Cover image for At home in Covington
Title:
At home in Covington
Author:
Medlicott, Joan A. (Joan Avna)
Edition:
First Atria Books hardcover edition.
Publication Information:
New York : Atria Books, 2004.
Physical Description:
309 pages : map ; 24 cm
Language:
English
Geographic Term:
ISBN:
9780743470391
Format :
Book

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Summary

Summary

In this eagerly awaited new installment in Joan Medlicott's USA Today bestselling series, sadness gives way to new joys as the unforgettable Ladies of Covington -- Hannah, Grace, and Amelia -- deal with daily life in their small mountain town. Troubles have laid a dark cloud over the usually cheery farmhouse of the three ladies. Grace is grieving over the loss of someone dear to her, and then a mysterious diary from the past turns Hannah's life upside down, destroying her peace of mind. To raise everybody's spirits, Amelia suggests they take an exotic Caribbean cruise. Though they return with many wonderful stories to share, living in such close quarters has increased the brewing conflict between Amelia and Hannah. When Amelia leaves for a photography workshop in Maine, she's unsure if she'll want to continue living in their farmhouse afterward -- or if Hannah will still be there, since Max is pressing her to set a wedding date. Grace learns more than she wants to about modern dangers as her young protégé, Lucy, becomes involved with an internet predator, and the ladies and their friends all rally to the rescue. When Grace lands in the hospital shortly afterward, though, she realizes she can no longer hide behind the dramas of everyday life, but must face her diabetes head on. Yet new joy enters their lives when Hannah's daughter has a baby boy, increasing their extended family. And when Hannah finally lays her past to rest, she's able to set a wedding date with Max, giving them all cause to rejoice. With warmth and charm, this straight-to-the-heart celebration of female friendship will inspire and delight readers whether they're meeting these three strong and wonderful women for the first time, or renewing their acquaintance with the ladies and their friends.


Reviews 1

Booklist Review

Grace, Hannah, and Amelia are back in the fifth installment of the Covington series: The Ladies of Covington Send Their Love 0 (2000), The Gardens of Covington 0 (2001) , From the Heart of Covington 0 (2002), The Spirit of Covington0 BKL S 1 03. These three open-minded older ladies have a strong following, and readers who avidly await their newest trials and successes will not be disappointed. Included are all the small soap-opera traumas readers expect. Grace's son's partner dies from AIDS. Hannah is haunted by her past and has a spiritual revelation. Amelia leaves for a photography workshop in Maine. Hannah and Amelia continue to bicker, and Grace continues to battle diabetes. At times the friends seem estranged, but, as in the previous books, all ends well and their friendships remain strong. The truth is, the writing is stilted and the plot underdeveloped, but readers are so enamored with the world of Covinginton they simply do not care because they find Medlicott's books cozy and comforting. --Neal Wyatt Copyright 2004 Booklist


Excerpts

Excerpts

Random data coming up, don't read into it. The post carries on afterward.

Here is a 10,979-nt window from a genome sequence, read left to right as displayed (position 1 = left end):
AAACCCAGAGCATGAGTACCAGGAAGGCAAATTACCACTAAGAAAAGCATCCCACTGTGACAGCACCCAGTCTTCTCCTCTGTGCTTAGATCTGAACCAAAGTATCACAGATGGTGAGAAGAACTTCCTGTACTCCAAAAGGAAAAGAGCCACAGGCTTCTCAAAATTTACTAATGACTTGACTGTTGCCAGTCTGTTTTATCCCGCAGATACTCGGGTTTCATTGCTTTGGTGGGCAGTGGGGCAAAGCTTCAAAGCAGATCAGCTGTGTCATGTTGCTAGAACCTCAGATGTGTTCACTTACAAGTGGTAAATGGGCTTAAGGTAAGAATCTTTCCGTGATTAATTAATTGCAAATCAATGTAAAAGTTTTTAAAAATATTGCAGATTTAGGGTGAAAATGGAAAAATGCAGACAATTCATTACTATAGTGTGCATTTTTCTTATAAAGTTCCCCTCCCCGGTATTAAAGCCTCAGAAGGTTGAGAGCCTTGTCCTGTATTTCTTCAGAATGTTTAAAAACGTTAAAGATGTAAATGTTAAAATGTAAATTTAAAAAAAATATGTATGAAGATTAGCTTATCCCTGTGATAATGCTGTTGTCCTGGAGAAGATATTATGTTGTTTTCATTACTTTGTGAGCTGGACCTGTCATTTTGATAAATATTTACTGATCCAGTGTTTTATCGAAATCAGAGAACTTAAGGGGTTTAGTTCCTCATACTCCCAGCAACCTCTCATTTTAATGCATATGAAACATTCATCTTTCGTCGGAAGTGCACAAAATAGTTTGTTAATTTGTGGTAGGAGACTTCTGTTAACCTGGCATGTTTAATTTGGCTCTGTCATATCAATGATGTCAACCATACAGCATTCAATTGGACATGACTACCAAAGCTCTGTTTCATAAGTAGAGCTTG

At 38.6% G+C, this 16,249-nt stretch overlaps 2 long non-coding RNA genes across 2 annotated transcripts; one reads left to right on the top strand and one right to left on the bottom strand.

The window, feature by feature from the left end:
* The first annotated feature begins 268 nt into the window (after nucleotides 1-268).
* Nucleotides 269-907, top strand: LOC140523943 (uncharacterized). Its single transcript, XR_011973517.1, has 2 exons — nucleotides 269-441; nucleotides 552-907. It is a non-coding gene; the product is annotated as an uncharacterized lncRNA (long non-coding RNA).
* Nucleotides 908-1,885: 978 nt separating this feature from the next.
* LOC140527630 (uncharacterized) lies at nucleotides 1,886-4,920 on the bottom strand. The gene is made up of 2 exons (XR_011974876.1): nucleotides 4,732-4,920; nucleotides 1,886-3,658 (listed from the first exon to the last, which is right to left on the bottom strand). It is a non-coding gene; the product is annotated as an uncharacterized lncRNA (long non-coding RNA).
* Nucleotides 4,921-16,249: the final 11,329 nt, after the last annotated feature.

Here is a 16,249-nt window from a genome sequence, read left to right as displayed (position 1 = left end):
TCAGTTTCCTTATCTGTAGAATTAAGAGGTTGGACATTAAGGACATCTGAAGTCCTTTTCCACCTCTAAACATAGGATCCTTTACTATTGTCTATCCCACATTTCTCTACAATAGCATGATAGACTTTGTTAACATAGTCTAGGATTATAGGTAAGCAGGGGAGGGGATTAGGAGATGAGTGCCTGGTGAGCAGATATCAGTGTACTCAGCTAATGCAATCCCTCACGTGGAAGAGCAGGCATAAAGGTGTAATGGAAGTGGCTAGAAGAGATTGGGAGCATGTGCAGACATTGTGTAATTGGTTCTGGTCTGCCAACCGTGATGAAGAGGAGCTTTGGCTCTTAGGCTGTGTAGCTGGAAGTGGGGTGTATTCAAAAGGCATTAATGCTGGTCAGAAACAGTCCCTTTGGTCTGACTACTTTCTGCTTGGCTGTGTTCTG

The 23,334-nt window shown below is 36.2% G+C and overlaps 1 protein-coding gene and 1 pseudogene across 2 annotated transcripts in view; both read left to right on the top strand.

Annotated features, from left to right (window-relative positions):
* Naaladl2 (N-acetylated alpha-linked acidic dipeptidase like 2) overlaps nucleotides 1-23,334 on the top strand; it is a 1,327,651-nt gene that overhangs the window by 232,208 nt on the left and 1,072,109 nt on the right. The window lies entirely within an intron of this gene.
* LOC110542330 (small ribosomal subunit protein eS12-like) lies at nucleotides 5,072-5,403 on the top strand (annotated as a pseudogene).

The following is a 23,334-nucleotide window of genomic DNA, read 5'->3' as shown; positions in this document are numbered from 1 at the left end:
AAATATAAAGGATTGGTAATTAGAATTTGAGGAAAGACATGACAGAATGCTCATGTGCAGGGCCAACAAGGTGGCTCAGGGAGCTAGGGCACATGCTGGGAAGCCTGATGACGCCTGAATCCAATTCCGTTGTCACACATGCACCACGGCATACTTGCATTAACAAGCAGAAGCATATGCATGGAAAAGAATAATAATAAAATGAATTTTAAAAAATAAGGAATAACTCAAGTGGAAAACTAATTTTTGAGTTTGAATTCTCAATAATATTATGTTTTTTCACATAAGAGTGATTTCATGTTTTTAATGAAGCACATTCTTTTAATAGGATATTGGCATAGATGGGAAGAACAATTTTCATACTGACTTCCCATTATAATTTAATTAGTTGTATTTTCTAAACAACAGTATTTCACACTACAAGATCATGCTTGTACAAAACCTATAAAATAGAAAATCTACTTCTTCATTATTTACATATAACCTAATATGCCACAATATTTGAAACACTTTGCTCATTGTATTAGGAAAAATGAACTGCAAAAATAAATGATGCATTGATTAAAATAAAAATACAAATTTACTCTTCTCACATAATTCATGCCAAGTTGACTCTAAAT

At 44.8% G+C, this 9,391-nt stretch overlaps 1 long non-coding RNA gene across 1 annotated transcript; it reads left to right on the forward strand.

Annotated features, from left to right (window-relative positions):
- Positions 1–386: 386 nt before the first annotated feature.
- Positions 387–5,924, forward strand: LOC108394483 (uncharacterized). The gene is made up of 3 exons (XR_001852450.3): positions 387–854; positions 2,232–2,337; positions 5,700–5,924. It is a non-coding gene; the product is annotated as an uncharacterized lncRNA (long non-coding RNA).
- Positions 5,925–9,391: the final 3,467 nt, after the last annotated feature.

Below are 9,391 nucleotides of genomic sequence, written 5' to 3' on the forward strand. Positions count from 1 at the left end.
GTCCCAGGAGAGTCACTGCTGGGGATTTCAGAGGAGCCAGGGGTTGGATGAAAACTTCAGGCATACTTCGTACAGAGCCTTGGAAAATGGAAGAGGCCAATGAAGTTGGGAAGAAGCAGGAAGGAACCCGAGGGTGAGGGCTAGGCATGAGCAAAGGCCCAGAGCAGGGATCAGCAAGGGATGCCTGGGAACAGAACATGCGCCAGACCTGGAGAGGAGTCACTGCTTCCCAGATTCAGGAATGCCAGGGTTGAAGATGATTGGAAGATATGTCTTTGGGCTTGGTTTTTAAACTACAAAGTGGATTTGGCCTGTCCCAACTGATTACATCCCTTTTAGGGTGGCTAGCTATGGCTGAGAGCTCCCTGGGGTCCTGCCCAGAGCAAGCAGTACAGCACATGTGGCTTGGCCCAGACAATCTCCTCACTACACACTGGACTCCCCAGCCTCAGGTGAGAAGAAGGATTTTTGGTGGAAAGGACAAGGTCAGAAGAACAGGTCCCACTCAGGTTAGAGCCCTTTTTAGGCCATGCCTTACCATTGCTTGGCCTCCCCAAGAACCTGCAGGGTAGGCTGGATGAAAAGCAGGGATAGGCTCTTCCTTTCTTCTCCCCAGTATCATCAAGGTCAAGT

Chapter One: Dust Thou Art The wind moaned as it skirted the white clapboard wall of Cove Road Church and snaked between the headstones in the small cemetery, tweaking women's coats and burrowing with stealthy fingers between men's gloves and wrists. December, with its biting wind and gray, dreary days, is the most depressing time for a funeral, Amelia Declose thought, as she hugged her ankle-length coat more tightly about her slender body. Without the cashmere coat and the wool scarf draped about her head and wound about her neck, she could not have stood here under this cheerless sky as old Pastor Johnson droned on. Finally she heard the words "Dust thou art and unto dust thou shalt return." Fitting that he would use those words, since Charles, as he'd wished, had been cremated, and a small marble urn had been consigned to the earth. Amelia felt Grace slip her arm through hers, felt her friend's body shiver through the thickness of their coats. Grace was crying, and why not? Grace had loved Charles, her son Roger's longtime companion. Charles had been kind and generous, sensitive and caring of Grace. Amelia looked across the grave at Roger. Tall and somber, eyes shaded by dark glasses, Roger's handsome face was pained, his lips compressed. Standing slightly apart from Roger, their housemate, Hannah Parrish, stoic as ever, stared into the distance. At seventy-five, the salt in her salt-and-pepper hair had superceded the pepper, resulting not in the white of freshly fallen snow, like Amelia's hair, but the time-worn white much like the patches of week-old snow that clung to the hillside beyond. It was over now. The small party of mourners moved silently, slowly across the road and toward the ladies' farmhouse. Most of their friends and neighbors had not known Charles but had come out of respect for Grace. Grace tucked one arm into that of her companion, Bob Richardson, and the other into Roger's. She could feel the heaviness, the sadness deep within her son, could feel his loss. Her legs, columns of ice, resisted her will to reach the farmhouse before the others, to remove covers from the platters of food she had prepared with the help of Laura, Hannah's pregnant daughter. Laura hadn't asked if she were needed. She had simply walked into the farmhouse kitchen, studied Grace for a moment, and rolled up her sleeves. Grace was grateful, and she looked with affection at the young woman who strode ahead of the others, pressing close to her husband, Hank Brinkley. Grace stopped trying to force herself to move faster. Laura and Hank could handle everything. On a steamy August night more than a year ago, the ladies' farmhouse and two other homes on the east side of Cove Road had burned to the ground. This disaster had ultimately proved to be a blessing, for in rebuilding the ladies gained a new, modern kitchen, an additional bedroom, and two bathrooms, which left the living room and dining room smaller but, as Amelia said, "cozier." On this day, as the mourners crowded into the living room, Laura, Amelia, and Hank passed platters of food and cups of spiced cider. Grace sat quietly on the couch next to Roger, who seemed uncomfortable among the crush of people, accepting condolences. Grace was tired, bone tired, from the last few weeks of supporting Roger and from the pain of watching Charles fade and die. She craved privacy and wished she could sneak upstairs to lie down and rest, but she couldn't leave her son. Instead, she smiled politely for what seemed like hours, and joined Roger in thanking the neighbors for coming. Hannah separated herself from a group and walked over to Grace. "You all right?" she asked. "You look exhausted. Shall I shoo everyone off?" "No. Thanks. It wouldn't be right. The Herrills and Craines didn't even know Roger and Charles, and they were kind enough to come." * * * Three weeks ago Roger, devastated and sobbing, had phoned her with the news of Charles's rapidly deteriorating condition. Grace placed her life on hold. With her heart in her mouth, for she had sworn never to fly again, she flew to Branston, Pennsylvania, to take her place beside the hospice team involved in Charles's care. Her contribution had been emotional support, and she had given Charles every ounce of love and energy she possessed. When she had arrived and appeared in the doorway of his room, he smiled and his eyes lit with pleasure. "Mother Singleton, bless you for coming." Tears had streamed down her cheeks as she moved toward him and took the chair alongside his bed. Grace closed her eyes for a moment, remembering how she had held Charles's hand and listened to his regrets and the guilt he felt for the one infidelity that had brought AIDS into his life. As ever, his concern was for Roger. "What will Roger do when I'm gone? He's really much softer than he lets on, Mother Singleton," Charles said in a barely audible voice. "I know, Charles, dear, I know." But did she really? There were times when she felt she hardly knew her son. She leaned closer to Charles and recognized the look and smell of death. It had been like this with her husband, Ted. "We'll all be there for Roger." "I know you will. We bought that condo in Covington when I began to get sick. We used to say we'd retire there." His clenched fist hit the bedcovers. "I was daft to think I could beat this horrible disease." He lifted an arm so thin and frail she refrained from holding him for fear of hurting him. She took his hand, all bone and blue and black with contusions from the needles in the hospital. "We all make mistakes. We do the best we can." "I'm not afraid of dying now that the pain's under control," he said. "I can't help wondering if I'll see a light. I remember when I read War and Peace -- Did you read it?" Grace nodded. "When Prince Andre died, he saw light and felt peace, remember?" "Yes, I do." "I couldn't finish the novel after Prince Andre died," Charles said. "Didn't much care what happened to the rest of them. Will I see the light, or angels, or my granny, do you think? Will Granny be there waiting for me?" "I think she will be." "You really think so?" "I do," Grace replied. His face grew calmer. "I do, too." He slept then. The following day, when they were alone, Charles had asked, "Do you forgive me?" "Forgive you? There's nothing to forgive. Life is life," Grace said. "We have our share of joys and sorrows. I love you, Charles. You're like a son to me. I'll miss you more than you can imagine." "You've been more a mum to me than my own mum." He closed his lids over sunken eyes. Under hollow cheeks, a wisp of a smile hovered about his lips. His body was shutting down. His shoulders and elbows were all bone, his chest concave. He was eating less each day. No one, she thought, should suffer as he had suffered before hospice took charge and medicated him to keep the pain at bay. Bob, who had assumed the role of host, tapped her shoulder, pulling her from her memories. "Grace, the Herrills are leaving. Come say good-bye." Grace rose to her feet. Bob offered his arm, and they walked with Charlie and Velma Herrill to the door. "We're here if you need us, Grace," Velma said. "Thank you so very much for coming. It was a great comfort," Grace replied. She meant it. She and Hannah and Amelia had not always been welcome in this rural area of the world, until the fire that had destroyed their home and those of the Herrills and the Craines had linked them all. Bob shut the door behind their guests. "I haven't even offered anyone a drink," Grace said, passing her hand across her forehead. "Laura and Hank handled it all splendidly," Bob said. "I'm so sorry to have burdened Laura. She's six months into her pregnancy." "Molly, Brenda, Amelia, Tyler -- they all pitched in." "I feel as if I haven't slept in weeks," Grace said. When she did sleep, she dreamed of Charles, his eyes huge in the sockets of his pale, sunken face. She would awaken feeling the grip of his fingers, stripped of flesh, on her arm. "No more dreams like this," she prayed. "I want to remember Charles as the smiling, optimistic man he was." Long ago, when Roger had first told her that he was gay, confirming long-held, unspoken suspicions, and when he had brought Charles home to meet her and his father, how upset and grieved she had been -- upset because of what people might think and grieved because Roger was her only child and she would have no grandchildren. But Charles was a fine man, and she had come to love him dearly. Now he was gone. Grace shook her head, shook away the memory of his dying, and heard again the chatter of voices in the living room. "Bob," she said, turning to look up at him. Never far from her side today, Bob leaned forward, his lips brushing her cheek, his hands gently resting on her shoulders. "I'm here, Grace. I'm right here." She reached up to touch his large, gentle hands. Her fingers played with the hair on his knuckles. It was one of the first things she had noticed about him, his gentle hands, and his eyes, brown as chestnuts and kind. Bob's son Russell moved toward them with his son, Tyler, tagging along beside him. Tyler was almost fourteen and still fighting that ornery cowlick that topped his red hair. Grace leaned forward, clasped him to her, and held him hard until he murmured in her ear, "I can't breathe, Granny Grace." She laughed then and released him. In loving Bob she had gained a whole new surrogate family and a grandson. "You look like you feel icky, Granny Grace," Tyler said. "I'm hot, but it will pass. Everyone will be gone soon, and I'll take a nice, cool shower." "I could get you a cold cloth for your head," Tyler said. The Craines -- Alma, Frank, and one of their sons, Timmie -- strode toward them. "Thanks for the eatin's. You take care now. Anything we can do, y'all just call us," Alma said. Alma, the Cove Road gossip, the one who had most snubbed them, was eager now to be friends. "Thank you all for coming," Grace said, clasping Alma's outstretched hand. Copyright © 2004 by Joan Medlicott Excerpted from At Home in Covington by Joan Medlicott All rights reserved by the original copyright owners. Excerpts are provided for display purposes only and may not be reproduced, reprinted or distributed without the written permission of the publisher.